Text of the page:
• In statistics, an instrumental variable,
  • "Instrumental" (song), a single by My Bloody Valentine,
  • extrinsic, as in instrumental value in value theory,
  • Instrumental, an Irish reality television show.

Instrumentals may also refer to:

  • Instrumentals (Mouse on Mars album), a 1997 electronica album by Mouse on Mars
  • Instrumentals (Lil Rob album), a 2000 rap album by Lil Rob
  • Instrumentals (The Pharcyde album), a 2005 hip hop album by The Pharcyde
  • Instrumentals Vol. 1, a 2001 hip hop compilation album produced by Necro
  • Instrumentals (Ricky Skaggs and Kentucky Thunder album), a 2006 bluegrass album by Ricky Skaggs and Kentucky Thunder
Instrumental (My Bloody Valentine song)

"Instrumental" (also known as "Instrumental No 1") is a song by the alternative rock band My Bloody Valentine. It was released as a limited edition free single with the first 5,000  LP copies of the band's debut studio album Isn't Anything, released on 21 November 1988 on Creation Records.

The single's B-side, also titled "Instrumental" and known as "Instrumental No 2", demonstrates My Bloody Valentine's first known experimentation with dance music. "Instrumental No 2" features an uncredited sample of "Security of the First World", a song by Public Enemy from their 1988 studio album It Takes a Nation of Millions to Hold Us Back. Both "Instrumental No.1" and "Instrumental No.2" were remastered and reissued on the compilation album EP's 1988–1991 (2012).

"Instrumental No 1" and "Instrumental No 2" were composed by vocalist and guitarist Kevin Shields, with the latter being referred to as "a real acid-house track" by Shields and "an uncanny prophecy of [1990s] drum and bass jungle" by music critic Simon Reynolds. Shields later incorporated elements of dance music on My Bloody Valentine's 1990 single "Soon", which was released on both Glider (1990) and Loveless (1991), and elements of jungle music on their third studio album m b v (2013).

Usage examples of "instrumental".

At his lodgings two days later, Adams sat quietly writing to Abigail: When I consider the great events which are passed, and those greater which are rapidly advancing, and that I may have been instrumental of touching some springs, and turning some wheels, which have had and will have such effects, I feel an awe upon my mind which is not easily described.

And the business of rigidly centralized planning of research prevented the inspired laboratory anarchy which has been so instrumental in the rapid development of biochemically based research in the last decades.

Twenty years later, Devi could control the necessary instrumental forces from two keyboards.

This certainly impairs the executive authority and directs the Court to be instrumental to that end.

And Dulan de Laal was instrumental in keeping the country together when Grandfather died.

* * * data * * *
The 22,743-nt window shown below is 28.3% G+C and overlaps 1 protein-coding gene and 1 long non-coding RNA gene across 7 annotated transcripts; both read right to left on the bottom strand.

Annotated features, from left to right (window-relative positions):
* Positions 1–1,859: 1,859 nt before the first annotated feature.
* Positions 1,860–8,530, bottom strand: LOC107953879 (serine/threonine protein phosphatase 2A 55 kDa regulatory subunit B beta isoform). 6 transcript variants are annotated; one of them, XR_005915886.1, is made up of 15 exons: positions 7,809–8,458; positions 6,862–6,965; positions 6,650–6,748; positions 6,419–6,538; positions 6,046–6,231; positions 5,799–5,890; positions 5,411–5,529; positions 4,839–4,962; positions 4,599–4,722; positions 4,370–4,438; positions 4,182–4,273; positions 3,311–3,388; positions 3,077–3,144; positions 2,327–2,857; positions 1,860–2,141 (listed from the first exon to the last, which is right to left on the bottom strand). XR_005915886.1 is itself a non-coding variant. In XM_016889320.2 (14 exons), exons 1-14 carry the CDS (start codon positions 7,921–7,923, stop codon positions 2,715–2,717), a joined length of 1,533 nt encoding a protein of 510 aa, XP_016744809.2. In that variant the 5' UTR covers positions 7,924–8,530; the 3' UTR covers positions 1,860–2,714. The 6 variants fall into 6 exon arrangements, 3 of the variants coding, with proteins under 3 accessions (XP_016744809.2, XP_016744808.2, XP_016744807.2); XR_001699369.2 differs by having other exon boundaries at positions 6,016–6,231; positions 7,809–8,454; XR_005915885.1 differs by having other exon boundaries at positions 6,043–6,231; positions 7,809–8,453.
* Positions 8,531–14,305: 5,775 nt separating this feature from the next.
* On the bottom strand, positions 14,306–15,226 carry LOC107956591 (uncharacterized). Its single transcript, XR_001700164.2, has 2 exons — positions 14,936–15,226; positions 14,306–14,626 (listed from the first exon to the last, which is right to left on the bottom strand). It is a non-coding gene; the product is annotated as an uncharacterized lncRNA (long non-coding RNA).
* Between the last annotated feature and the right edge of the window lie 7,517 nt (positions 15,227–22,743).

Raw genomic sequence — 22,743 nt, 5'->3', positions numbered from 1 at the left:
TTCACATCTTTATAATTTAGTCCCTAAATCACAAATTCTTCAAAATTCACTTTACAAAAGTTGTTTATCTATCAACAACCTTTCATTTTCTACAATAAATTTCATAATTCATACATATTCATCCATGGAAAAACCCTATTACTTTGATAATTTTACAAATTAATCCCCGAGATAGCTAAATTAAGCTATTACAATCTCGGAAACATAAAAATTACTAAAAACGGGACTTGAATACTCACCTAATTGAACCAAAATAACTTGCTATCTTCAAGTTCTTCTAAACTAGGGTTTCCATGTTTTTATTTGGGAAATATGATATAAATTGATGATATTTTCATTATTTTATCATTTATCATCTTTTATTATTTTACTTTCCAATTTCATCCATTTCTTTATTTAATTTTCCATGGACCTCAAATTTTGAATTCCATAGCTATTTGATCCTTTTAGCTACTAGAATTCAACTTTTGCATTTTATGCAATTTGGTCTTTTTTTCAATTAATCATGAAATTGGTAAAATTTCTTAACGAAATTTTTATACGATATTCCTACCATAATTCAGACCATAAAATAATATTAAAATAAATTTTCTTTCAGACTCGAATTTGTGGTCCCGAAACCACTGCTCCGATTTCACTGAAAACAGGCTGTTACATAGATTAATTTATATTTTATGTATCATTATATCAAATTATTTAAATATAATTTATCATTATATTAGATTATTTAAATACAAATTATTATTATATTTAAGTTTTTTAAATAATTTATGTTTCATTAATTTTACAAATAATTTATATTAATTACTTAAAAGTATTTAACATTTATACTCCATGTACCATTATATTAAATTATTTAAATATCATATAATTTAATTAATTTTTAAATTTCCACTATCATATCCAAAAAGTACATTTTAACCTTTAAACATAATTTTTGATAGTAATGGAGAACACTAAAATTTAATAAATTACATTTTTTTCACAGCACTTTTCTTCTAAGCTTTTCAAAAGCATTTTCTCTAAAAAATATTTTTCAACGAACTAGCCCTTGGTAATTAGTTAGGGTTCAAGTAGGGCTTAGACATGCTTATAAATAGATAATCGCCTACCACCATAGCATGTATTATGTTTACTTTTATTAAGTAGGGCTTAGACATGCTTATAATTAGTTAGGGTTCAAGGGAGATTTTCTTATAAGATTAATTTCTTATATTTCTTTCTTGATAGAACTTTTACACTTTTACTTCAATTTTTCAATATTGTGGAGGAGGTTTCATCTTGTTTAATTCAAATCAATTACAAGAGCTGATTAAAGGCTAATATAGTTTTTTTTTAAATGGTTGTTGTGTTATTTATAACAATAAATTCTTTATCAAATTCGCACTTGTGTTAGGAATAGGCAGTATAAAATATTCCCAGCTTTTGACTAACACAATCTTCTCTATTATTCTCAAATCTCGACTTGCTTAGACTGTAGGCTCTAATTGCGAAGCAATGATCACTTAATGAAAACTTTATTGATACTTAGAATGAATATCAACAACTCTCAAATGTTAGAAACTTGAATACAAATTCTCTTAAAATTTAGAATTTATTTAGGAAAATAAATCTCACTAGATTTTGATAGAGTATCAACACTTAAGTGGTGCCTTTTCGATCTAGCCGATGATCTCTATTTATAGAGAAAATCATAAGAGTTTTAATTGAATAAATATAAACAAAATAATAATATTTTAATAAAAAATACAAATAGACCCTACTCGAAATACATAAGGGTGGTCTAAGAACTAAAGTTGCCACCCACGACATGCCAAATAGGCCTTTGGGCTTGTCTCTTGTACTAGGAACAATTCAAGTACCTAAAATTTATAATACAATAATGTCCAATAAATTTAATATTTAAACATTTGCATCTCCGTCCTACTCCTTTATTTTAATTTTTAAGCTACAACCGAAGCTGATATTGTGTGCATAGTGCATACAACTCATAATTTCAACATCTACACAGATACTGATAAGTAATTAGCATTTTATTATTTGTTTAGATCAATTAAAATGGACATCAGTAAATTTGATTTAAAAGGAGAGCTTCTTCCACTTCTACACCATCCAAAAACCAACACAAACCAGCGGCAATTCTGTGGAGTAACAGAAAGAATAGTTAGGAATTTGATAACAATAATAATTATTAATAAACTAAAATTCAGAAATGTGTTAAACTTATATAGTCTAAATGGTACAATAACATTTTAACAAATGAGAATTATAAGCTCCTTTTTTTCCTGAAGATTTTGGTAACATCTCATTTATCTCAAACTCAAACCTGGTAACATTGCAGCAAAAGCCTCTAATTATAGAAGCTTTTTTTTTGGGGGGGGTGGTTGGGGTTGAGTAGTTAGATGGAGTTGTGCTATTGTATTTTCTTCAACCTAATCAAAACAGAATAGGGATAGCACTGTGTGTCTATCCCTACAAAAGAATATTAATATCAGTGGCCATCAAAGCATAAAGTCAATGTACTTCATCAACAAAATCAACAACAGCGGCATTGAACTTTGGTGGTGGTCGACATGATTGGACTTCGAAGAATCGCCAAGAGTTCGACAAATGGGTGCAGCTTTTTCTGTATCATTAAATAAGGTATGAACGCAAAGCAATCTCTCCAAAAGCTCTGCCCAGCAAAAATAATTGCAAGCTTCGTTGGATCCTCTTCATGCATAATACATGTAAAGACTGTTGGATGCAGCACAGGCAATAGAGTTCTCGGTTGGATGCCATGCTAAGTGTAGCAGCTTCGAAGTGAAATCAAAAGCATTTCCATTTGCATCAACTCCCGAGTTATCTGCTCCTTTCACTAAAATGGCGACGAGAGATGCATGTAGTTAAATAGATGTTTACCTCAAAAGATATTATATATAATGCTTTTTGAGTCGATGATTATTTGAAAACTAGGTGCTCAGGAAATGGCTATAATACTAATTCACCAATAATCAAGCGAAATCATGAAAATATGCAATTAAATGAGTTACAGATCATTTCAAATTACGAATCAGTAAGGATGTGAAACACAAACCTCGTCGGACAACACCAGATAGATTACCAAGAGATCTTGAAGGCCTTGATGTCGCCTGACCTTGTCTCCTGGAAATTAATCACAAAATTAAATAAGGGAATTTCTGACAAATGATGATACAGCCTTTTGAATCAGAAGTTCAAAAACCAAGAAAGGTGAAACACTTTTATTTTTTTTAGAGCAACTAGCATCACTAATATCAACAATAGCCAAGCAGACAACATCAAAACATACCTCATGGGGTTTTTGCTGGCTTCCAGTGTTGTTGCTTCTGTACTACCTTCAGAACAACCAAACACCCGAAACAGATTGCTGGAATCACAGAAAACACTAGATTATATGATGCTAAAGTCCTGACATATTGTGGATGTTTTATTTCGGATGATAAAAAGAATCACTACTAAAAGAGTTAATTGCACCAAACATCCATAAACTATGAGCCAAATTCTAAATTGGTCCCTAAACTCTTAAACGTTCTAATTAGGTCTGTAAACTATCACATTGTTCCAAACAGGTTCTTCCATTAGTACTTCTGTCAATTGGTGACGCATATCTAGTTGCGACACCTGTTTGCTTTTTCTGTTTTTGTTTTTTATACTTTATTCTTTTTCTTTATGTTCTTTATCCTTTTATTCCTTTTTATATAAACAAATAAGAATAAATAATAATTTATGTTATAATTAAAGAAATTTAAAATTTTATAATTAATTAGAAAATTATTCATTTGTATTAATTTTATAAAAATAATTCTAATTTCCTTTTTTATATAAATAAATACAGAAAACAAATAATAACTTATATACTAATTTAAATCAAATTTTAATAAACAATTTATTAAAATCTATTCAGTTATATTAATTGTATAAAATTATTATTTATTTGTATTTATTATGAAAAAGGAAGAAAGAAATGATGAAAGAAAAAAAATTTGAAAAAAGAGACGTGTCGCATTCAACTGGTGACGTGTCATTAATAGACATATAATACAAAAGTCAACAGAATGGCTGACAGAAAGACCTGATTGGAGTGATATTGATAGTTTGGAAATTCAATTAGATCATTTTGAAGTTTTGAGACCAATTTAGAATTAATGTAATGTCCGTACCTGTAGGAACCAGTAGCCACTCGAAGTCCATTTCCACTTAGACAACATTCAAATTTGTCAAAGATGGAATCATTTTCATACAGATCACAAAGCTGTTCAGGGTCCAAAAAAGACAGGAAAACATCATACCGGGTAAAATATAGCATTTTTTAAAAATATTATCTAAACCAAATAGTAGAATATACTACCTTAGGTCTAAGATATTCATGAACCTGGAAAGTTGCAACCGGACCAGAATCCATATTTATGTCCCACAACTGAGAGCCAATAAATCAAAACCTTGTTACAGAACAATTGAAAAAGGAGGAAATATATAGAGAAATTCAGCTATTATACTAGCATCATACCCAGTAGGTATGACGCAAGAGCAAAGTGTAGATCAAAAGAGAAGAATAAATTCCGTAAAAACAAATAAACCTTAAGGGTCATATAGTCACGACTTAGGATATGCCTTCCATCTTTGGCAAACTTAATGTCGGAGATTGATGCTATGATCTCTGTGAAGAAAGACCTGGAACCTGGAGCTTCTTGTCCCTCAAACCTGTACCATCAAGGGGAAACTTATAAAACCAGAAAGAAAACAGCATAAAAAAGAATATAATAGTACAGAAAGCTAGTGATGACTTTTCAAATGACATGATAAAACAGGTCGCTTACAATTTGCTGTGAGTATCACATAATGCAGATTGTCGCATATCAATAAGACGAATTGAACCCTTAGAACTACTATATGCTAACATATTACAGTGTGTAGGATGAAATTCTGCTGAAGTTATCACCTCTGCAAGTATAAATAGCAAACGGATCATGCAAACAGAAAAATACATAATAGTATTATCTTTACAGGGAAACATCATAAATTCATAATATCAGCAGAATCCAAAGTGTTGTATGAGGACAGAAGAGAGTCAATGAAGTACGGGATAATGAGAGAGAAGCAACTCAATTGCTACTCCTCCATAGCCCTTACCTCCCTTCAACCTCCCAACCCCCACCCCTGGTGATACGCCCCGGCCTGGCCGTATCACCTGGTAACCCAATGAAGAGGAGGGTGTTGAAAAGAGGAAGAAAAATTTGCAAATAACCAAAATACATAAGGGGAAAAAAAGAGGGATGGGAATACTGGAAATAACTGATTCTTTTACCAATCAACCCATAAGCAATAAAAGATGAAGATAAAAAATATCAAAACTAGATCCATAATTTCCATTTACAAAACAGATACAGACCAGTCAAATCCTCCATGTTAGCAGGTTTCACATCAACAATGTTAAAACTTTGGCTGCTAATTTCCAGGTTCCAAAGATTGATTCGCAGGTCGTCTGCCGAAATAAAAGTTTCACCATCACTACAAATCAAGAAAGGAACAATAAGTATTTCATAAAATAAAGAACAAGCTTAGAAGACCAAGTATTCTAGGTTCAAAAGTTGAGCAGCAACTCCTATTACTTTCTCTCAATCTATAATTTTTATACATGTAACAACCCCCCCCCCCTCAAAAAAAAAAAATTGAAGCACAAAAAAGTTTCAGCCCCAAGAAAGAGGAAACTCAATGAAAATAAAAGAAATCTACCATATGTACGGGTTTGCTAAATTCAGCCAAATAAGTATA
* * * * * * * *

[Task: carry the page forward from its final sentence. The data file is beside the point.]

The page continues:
Before discussing the function of this case, we will fill in some more details about the instrumental forms as such.

For instrumental power lies in several instruments through which the chief agent acts.

He was instrumental in publishing the name and greatness of the Israelitish prophets and he proved to the world that the Israelites constituted the people of God.

It helped that Dick Leyton told them that Pell had been instrumental in getting them this close to Mr.

Garabed was not actually the first to detect impulses from the Longline, he was certainly the first to believe that those impulses constituted genuine, objective data rather than instrumental artifacts.

But when we have the songs, the five or six hundred of them, the operas and other vocal works, in which music is so lovely in and of itself, yet at the same time so descriptive, so loyal to the changing moods of the text, we necessarily interpret the instrumental music in the same light, especially when we know that there are no distinct periods in the short life of this composer concerning which different principles can be predicated.

Taylor points out, substantive and dialectical and dialogical, not merely instrumental and procedural and monological.

But if we hold that a sacrament is an instrumental cause of grace, we must needs allow that there is in the sacraments a certain instrumental power of bringing about the sacramental effects.

It is not generally known that it is the Anarchists who are mainly instrumental in insuring the success, moral as well as financial, of most of the radical undertakings.

This man, John Allison Anderton, was instrumental in the original creation of the Precrime system, the prophylactic pre-detection of criminals through the ingenious use of mutant precogs, capable of previewing future events and transferring orally that data to analytical machinery.